Ali Reza's Death and a Diaspora Divided
by ARASH KARAMI
09 Jan 2011 19:02
[ opinion ] If the expat Iranian community can glean one lesson from the 2009 presidential elections, it is that they are divided about their aspirations for the future of Iran.
Immediately after the results of the elections were announced, many Iranians dug out of their closets any item of a greenish hue and attended local rallies in support of the Green Movement. While others dusted off their old lion-and-sun flags and attended Green rallies stubbornly waving their banners in support of the Pahlavi monarchy.
Anyone lucky, or misfortunate, enough to attend one of these rallies could witness the comedy, and tragedy, unfold before their eyes.
The Greens accused the monarchists of capitalizing on the democratic aspirations of Iran's youth by waving their flags at pro-reform demonstrations. The monarchists accused the Greens of being blind to the reality that Iran's government is beyond reform. When words didn't suffice, men and women cursed, punched, and even spat at each other in order to convey the depth of their convictions.
It seemed Iranian expats believed that if they didn't rain contempt on their opposition and endeavor to tear down the other side's banners, it would somehow jeopardize the future of their homeland. That's certainly how they acted -- as if the urgency of the moment demanded incivility.
The suicide of the late Shah's youngest son, Ali Reza Pahlavi, on January 4, 2011, was another reminder that expat Iranians are always just one tragic event away from shedding their polite demeanors full of Persian niceties and dishing out insults at their ideological adversaries. This time, though, the lesson learned (or learned again) is that the Iranian expat community is divided not only about the future, but about the past, as well.
Within hours of the news breaking that the 44-year-old Pahlavi had killed himself with a gunshot to the head in his Boston brownstone, many Iranian expats unzipped their old baggage and proudly put it on full display, albeit this time mostly via the Internet.
No doubt, the Pahlavi dynasty conjures many memories for Iranians outside of the homeland. No matter how the dynasty is described in any given circumstance, that description is sure to offend one or another group. For many, the name Pahlavi or the phrase zaman'e shah (the time of the Shah) recalls an era when Iran was on its way to becoming a Western, modernized country, one not loathed in America and Western Europe. Pictures of a smiling Shah at ease with his family adorned many Western publications and Iranians could easily acquire visas to almost anywhere in the world (if they could afford to travel, that is) and students were welcomed in droves to study in the United States.
For this group, the sorrow and tears were perhaps not only for Ali Reza Pahlavi but also for themselves, the lives they left behind, and the lives they could have had, were it not for the Revolution that tore them from their homeland.
There are others, however, for whom the good ol' days weren't quite so good. For them, the dynasty signifies a privileged family's unencumbered access to Iran's national treasury and the constant fear that SAVAK agents would come knocking at the door, all while the gap between rich and poor grew deeper as many of the Shah's economic policies backfired. Many in this group facilitated the downfall of the Shah but for various reasons were unable to live with the Revolution's aftermath, and thus they doubly blamed the Shah, both for his regime and the one that followed.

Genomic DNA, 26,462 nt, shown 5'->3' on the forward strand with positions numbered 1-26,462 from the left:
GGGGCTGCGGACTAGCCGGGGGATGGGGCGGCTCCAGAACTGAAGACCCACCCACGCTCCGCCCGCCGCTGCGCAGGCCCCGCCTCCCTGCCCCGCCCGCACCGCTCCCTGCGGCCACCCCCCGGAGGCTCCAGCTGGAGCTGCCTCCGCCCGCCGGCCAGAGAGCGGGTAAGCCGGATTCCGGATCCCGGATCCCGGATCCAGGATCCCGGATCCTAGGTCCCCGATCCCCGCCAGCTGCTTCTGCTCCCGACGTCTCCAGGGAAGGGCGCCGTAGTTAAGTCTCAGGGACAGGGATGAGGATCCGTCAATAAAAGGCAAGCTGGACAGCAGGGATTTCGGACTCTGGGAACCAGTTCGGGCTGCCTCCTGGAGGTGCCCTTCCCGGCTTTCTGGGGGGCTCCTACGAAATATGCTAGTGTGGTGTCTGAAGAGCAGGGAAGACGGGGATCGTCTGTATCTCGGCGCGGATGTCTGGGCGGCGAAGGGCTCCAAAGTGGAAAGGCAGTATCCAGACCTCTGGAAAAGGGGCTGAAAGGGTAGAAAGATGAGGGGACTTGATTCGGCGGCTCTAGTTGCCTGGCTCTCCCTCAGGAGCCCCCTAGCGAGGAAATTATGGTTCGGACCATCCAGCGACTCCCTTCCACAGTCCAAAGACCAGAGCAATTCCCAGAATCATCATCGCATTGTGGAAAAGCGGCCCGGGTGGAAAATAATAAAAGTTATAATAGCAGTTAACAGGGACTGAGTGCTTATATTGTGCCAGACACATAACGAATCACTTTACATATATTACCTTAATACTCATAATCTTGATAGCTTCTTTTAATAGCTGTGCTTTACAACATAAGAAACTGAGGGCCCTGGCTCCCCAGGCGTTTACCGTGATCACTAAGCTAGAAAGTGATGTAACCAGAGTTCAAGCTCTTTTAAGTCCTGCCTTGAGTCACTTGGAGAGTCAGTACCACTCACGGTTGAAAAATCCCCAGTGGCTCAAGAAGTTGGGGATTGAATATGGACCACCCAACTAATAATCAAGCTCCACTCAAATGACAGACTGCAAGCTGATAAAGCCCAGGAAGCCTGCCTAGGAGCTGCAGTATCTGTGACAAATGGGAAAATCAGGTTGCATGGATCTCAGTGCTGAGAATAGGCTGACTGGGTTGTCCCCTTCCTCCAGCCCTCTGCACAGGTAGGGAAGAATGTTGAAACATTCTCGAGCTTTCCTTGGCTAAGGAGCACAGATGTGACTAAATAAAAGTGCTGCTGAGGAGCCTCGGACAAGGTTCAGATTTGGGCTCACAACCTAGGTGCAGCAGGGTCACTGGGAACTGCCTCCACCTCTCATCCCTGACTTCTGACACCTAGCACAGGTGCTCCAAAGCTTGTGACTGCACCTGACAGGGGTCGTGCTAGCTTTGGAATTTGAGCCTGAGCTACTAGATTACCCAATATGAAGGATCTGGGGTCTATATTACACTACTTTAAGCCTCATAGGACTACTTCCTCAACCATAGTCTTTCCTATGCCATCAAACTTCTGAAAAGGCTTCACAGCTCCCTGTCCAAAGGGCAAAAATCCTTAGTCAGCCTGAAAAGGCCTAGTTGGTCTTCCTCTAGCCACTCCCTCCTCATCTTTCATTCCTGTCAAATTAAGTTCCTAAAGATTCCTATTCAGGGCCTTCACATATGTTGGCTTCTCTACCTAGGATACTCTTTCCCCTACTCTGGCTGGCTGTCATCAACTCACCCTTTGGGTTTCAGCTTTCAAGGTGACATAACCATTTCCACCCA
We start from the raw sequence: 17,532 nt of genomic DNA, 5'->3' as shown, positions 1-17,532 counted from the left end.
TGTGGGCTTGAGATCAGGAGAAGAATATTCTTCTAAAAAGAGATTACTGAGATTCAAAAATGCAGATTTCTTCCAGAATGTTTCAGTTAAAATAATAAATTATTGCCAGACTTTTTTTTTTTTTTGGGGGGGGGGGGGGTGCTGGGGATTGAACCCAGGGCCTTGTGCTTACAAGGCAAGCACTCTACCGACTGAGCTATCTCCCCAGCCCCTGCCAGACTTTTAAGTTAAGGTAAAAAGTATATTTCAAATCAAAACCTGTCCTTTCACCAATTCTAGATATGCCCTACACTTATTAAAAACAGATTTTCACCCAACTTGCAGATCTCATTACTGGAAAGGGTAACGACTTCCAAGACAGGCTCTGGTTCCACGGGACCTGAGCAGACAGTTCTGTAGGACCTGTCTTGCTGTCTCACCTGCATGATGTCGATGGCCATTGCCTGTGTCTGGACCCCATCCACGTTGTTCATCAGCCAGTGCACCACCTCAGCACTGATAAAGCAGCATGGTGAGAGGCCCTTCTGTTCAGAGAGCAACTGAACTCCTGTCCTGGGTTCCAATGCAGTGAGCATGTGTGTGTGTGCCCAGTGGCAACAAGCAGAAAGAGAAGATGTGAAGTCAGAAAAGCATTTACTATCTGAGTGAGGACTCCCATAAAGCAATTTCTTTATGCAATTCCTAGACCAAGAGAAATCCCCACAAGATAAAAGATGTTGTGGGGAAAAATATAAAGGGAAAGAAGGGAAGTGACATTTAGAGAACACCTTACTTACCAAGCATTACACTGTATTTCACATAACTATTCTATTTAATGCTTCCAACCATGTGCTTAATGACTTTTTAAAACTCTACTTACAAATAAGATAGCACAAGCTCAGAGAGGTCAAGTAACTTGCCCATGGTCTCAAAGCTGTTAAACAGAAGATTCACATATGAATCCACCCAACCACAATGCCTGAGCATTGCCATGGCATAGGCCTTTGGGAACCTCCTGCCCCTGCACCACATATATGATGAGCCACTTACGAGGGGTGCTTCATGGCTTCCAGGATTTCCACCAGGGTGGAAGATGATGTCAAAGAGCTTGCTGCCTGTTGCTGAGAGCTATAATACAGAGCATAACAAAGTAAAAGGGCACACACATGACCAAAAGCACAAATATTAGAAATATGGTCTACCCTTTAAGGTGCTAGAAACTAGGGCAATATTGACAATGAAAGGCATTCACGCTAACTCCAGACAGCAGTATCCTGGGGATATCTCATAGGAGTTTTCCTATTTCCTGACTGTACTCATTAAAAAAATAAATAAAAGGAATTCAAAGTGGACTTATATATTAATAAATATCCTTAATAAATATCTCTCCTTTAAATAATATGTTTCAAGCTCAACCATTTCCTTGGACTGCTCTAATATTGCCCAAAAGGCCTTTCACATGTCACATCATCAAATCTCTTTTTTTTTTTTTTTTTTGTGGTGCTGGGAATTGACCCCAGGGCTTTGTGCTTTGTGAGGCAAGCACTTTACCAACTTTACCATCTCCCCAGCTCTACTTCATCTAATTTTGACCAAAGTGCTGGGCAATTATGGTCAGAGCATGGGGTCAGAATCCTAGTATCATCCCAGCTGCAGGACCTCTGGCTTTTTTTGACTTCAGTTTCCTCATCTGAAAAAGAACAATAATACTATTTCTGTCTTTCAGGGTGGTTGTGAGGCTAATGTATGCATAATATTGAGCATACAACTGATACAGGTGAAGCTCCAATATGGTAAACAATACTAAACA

To be fair, many of these still sympathized with the pain felt by the Shah's widow for having lost a second child to depression and suicide. Others advocated respect for the dead, regardless of who the father was. Some, though, reprimanded the official site of Reza Pahlavi, the Shah's eldest son, for not taking the opportunity to highlight the struggles of those who suffer from depression and instead relating Ali Reza's death to the political situation in Iran (though in subsequent statements Reza did discuss his younger brother's psychological struggles).
Then, of course, there was that asinine bunch who wondered how the owner of a Porsche could be so depressed as to kill himself, a group surely comprising those who managed to fail Psych 101 as sophomores.
Sadly, we can be sure that this event will not be the last to jolt the Iranian expat community into staking out opposing sides. However, perhaps we can use this moment to learn an altogether different lesson.
Iran will certainly continue to remain very close to the hearts of the expat community. But we are not necessarily a diaspora any longer, as a friend recently pointed out to me. Regardless of the government in Iran, the vast majority of us will never return there permanently. We have developed lives outside of our homeland and we are planted firmly in our new countries. Many of us have married outside of the race to spouses who hardly speak the tongue. And regardless of how many Saturday school Persian classes each successive generation of children are forced to attend, the result will inevitably be that with great focus our children may squeeze out a salaam or hale shoma before they are old enough to decide that they'd rather spend their Saturdays playing basketball than learning some language only their grandparents speak.
It's time that the Iranian expat community moves on past this political limbo once and for all and finally sheds the ghosts of the past. Perhaps one day we can remark the passing of someone like Ali Reza Pahlavi as the death neither of a "beloved Prince" nor the "son of a traitor," but rather mourn the passing of an Iranian, like millions of others living outside the mother country.
Copyright © 2011 Tehran Bureau